Hakai Magazine

Gavin Naylor, director of the Florida Program for Shark Research and the International Shark Attack File at the Florida Museum in Gainesville, Florida, examines a shark tooth fragment retrieved from a teenager’s leg, while some of his colleagues watch. Photo by Radha Krueger/Florida Museum

Coastal Job: Shark Attack Researcher

Gavin Naylor investigates and collates information about shark bites around the world.

Authored by

As told to Nancy Averett

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Some people work in cubicles, others work in kitchens, but the most intriguing workplace of all may be the coast. Meet the people who head to the ocean instead of the office in our Coastal Jobs series.

With the help of scientists in Brazil, South Africa, Australia, Réunion island off the coast of Madagascar, and New Caledonia in the South Pacific, Gavin Naylor uses news stories, victim questionnaires, autopsy reports, and photographs, to investigate shark bites, keeping the Florida Museum’s International Shark Attack File current.

Ours is not the only shark bite file, but with 6,800 records, it is the most comprehensive. Our team—researchers and students here at the museum, as well as scientist collaborators—mostly relies on media reports to learn about attacks, although we have a good network of lifeguards and other beach safety folks—mostly in the United States and Australia—who routinely contact us when there’s been an incident. We try to interview the victim in person and use a questionnaire to ask for details: What were you wearing? How deep was the water? Was anyone fishing nearby? We also ask the victim for a narrative so we can get their sense of the sequence of events. Each January, the Florida Museum releases a summary of bites.

The impetus for the file dates back to the Second World War. In 1945, Japanese torpedoes hit the USS Indianapolis as it was cruising toward the Philippines, sending about 800 sailors into the water, where several dozen, and possibly as many as 100, were eaten by sharks. The sharks were most likely oceanic whitetips, one of the few species known to be aggressive toward humans. Sailors were as frightened of sharks as they were of being torpedoed. And so, the US Navy started funding research for potential shark repellents such as pardaxin, a substance a fish in the Red Sea called the Moses sole emits, which seems to protect it from sharks. Eventually, scientists realized they needed to better understand what situations cause sharks to bite humans—and the file was born.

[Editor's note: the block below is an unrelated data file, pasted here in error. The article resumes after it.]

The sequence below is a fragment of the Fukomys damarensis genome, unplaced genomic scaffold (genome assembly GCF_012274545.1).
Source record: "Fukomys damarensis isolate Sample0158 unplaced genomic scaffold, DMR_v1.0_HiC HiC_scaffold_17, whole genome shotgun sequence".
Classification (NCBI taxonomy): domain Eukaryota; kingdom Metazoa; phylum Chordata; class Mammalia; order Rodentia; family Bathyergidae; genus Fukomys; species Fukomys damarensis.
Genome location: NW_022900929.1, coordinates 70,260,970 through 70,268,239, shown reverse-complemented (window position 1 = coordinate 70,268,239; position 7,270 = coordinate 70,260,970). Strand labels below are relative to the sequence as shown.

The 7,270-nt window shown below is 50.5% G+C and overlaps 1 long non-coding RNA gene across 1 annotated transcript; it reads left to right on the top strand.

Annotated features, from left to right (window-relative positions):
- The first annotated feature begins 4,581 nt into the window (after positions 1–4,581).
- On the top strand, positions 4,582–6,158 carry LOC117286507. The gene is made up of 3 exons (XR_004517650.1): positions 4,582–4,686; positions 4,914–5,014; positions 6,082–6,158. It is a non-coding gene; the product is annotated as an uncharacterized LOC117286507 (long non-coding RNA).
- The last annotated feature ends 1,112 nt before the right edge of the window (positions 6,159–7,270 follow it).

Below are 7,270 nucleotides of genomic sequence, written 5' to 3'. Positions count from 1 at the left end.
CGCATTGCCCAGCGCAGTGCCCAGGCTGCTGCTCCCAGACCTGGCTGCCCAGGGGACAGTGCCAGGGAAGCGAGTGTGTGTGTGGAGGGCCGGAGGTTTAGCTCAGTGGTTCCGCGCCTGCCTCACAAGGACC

In 2019, a guy who’d been bitten 25 years earlier reached out to us; a tiny sliver of the shark’s tooth had worked its way out of his ankle. I gave it to my lab manager; he was dubious that he’d be able to get enough DNA from it to identify the shark, but, surprisingly, he did. It was from a blacktip shark from the population near New Smyrna Beach in Florida, which is exactly where this guy was surfing when he was bitten.

One year, we investigated bites on two people who were swimming long distance between the Hawaiian Islands. Turns out, the culprits were little animals called cookiecutter sharks. They have bony tongues and ginormous muscles on the bottom of their mouths; they latch on to their victims and drop that bony tongue to make an incredible negative pressure, then they slurp up a two-inch [five-centimeter] circular piece of tissue.

My absolute favorite shark—which has never bitten a human—is known in some circles as the flaming a–hole shark [Euprotomicroides zantedeschia]. It’s only about six inches [15 centimeters] long and lives 5,000 meters below the surface. The shark has a pocket near its anus that produces luminescent clouds of fluid; we believe that when it’s pursued by other fishes, it releases distracting fireworks of brightness.

People tend to think databases like the shark file aren’t worth the effort—until they need to know something, such as if shark bites on people are increasing or decreasing, or whether shark bite data can show if climate change is affecting how sharks move around the ocean.

My hope is that we lure the public in with the data, but that they stay for the natural history. People will visit our website to find out which species was responsible for an attack, how often this species attacks, and if such attacks occur in the same area. Once they start clicking, they’re often keen to learn more. For instance, we have an interactive map where visitors can explore bite distribution by species over time. They can then click on links and learn things such as that great white sharks are warm blooded, or that tiger sharks can grow as long as a Cadillac. I hope they’re so mesmerized that they forget that these animals occasionally bite people.